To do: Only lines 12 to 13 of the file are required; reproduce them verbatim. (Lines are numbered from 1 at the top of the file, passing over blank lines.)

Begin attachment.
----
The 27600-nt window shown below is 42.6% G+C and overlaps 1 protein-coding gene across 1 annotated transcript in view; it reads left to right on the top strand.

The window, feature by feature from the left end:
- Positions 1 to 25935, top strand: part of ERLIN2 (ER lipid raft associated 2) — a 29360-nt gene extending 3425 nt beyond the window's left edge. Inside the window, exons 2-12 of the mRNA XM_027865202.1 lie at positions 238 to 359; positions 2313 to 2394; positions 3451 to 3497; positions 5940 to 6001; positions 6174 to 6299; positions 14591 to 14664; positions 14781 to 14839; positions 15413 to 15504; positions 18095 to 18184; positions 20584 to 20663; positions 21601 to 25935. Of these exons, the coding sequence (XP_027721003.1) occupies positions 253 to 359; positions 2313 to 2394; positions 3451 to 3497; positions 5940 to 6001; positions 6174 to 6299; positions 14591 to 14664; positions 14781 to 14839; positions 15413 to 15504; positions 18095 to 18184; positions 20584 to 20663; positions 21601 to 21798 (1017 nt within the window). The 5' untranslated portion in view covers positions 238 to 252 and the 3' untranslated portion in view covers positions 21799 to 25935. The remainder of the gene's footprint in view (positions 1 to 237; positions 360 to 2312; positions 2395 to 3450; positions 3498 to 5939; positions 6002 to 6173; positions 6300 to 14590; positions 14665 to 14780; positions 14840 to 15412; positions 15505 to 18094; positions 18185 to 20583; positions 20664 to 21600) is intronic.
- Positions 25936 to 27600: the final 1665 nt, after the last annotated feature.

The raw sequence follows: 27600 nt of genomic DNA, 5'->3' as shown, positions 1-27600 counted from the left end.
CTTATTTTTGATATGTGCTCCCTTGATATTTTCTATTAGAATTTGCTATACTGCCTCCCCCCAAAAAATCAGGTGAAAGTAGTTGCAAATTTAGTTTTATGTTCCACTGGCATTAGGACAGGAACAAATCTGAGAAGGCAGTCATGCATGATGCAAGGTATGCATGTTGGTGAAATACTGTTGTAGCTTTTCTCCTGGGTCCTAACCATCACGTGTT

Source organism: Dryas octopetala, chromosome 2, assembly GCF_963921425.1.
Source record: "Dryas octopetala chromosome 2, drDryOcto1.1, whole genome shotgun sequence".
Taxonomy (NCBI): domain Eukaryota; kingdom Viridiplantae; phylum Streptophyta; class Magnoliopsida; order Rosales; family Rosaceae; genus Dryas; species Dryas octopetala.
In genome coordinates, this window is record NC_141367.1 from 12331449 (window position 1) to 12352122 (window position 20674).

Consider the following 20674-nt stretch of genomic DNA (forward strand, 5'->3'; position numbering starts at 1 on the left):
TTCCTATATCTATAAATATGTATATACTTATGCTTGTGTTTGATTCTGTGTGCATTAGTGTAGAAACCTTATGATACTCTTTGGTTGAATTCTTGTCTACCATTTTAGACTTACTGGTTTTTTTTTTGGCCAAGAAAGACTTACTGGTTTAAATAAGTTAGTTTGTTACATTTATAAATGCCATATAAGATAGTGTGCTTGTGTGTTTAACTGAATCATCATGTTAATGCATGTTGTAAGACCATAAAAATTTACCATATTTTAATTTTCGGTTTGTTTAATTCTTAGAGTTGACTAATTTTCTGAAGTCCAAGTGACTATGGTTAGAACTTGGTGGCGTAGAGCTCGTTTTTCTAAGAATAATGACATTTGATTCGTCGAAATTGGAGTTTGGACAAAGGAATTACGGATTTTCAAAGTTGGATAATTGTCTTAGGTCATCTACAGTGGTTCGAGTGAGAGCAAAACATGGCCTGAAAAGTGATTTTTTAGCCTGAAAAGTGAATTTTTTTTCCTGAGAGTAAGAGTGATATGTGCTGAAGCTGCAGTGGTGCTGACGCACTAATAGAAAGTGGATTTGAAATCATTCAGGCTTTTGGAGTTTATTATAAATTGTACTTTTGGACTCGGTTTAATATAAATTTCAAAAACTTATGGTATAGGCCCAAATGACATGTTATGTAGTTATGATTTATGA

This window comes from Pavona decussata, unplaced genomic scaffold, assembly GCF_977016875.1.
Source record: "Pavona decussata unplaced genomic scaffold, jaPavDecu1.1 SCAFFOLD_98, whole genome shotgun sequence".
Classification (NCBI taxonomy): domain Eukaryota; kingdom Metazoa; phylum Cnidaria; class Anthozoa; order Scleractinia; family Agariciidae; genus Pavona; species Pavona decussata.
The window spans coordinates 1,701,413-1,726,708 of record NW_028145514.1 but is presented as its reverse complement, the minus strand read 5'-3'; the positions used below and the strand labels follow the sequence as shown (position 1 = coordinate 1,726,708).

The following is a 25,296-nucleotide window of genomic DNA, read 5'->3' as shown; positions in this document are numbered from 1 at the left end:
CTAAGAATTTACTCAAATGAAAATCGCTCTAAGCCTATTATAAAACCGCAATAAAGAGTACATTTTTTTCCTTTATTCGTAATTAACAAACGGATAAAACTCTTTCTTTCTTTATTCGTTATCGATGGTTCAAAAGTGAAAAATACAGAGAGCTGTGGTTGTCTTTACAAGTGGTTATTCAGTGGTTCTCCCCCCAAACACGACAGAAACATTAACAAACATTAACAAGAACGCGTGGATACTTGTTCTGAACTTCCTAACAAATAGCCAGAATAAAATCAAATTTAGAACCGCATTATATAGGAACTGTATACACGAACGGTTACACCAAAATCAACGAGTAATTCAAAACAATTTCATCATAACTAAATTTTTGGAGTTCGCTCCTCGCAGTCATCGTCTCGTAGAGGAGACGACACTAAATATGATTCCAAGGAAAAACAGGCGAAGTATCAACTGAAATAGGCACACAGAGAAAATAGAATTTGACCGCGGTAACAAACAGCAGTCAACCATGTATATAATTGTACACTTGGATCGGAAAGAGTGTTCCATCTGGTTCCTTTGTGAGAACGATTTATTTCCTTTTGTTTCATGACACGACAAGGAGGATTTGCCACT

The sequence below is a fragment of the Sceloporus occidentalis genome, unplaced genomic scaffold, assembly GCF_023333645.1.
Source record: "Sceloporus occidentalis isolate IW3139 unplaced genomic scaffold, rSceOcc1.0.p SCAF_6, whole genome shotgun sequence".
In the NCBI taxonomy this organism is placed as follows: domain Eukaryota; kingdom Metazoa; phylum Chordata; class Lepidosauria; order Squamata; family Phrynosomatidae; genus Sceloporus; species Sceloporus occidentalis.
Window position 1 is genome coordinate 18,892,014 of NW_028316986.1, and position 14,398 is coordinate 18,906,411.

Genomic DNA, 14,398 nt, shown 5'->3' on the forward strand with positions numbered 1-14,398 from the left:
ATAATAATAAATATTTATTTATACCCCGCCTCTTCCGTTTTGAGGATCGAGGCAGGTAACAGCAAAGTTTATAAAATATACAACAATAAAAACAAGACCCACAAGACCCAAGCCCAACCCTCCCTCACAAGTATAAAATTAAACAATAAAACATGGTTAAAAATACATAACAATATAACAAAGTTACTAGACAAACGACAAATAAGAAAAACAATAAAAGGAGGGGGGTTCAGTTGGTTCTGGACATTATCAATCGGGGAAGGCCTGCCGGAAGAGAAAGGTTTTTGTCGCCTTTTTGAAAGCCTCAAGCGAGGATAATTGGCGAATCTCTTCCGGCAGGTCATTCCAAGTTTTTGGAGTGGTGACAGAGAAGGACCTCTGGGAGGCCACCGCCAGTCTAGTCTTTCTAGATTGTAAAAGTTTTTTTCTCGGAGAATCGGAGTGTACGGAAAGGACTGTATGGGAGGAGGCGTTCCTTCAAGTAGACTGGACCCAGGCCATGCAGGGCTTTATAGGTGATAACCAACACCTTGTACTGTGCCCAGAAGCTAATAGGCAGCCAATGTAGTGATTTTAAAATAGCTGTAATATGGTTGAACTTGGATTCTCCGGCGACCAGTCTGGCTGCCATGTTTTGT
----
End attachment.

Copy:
TTCCTATATCTATAAATATGTATATACTTATGCTTGTGTTTGATTCTGTGTGCATTAGTGTAGAAACCTTATGATACTCTTTGGTTGAATTCTTGTCTACCATTTTAGACTTACTGGTTTTTTTTTTGGCCAAGAAAGACTTACTGGTTTAAATAAGTTAGTTTGTTACATTTATAAATGCCATATAAGATAGTGTGCTTGTGTGTTTAACTGAATCATCATGTTAATGCATGTTGTAAGACCATAAAAATTTACCATATTTTAATTTTCGGTTTGTTTAATTCTTAGAGTTGACTAATTTTCTGAAGTCCAAGTGACTATGGTTAGAACTTGGTGGCGTAGAGCTCGTTTTTCTAAGAATAATGACATTTGATTCGTCGAAATTGGAGTTTGGACAAAGGAATTACGGATTTTCAAAGTTGGATAATTGTCTTAGGTCATCTACAGTGGTTCGAGTGAGAGCAAAACATGGCCTGAAAAGTGATTTTTTAGCCTGAAAAGTGAATTTTTTTTCCTGAGAGTAAGAGTGATATGTGCTGAAGCTGCAGTGGTGCTGACGCACTAATAGAAAGTGGATTTGAAATCATTCAGGCTTTTGGAGTTTATTATAAATTGTACTTTTGGACTCGGTTTAATATAAATTTCAAAAACTTATGGTATAGGCCCAAATGACATGTTATGTAGTTATGATTTATGA

This window comes from Pavona decussata, unplaced genomic scaffold, assembly GCF_977016875.1.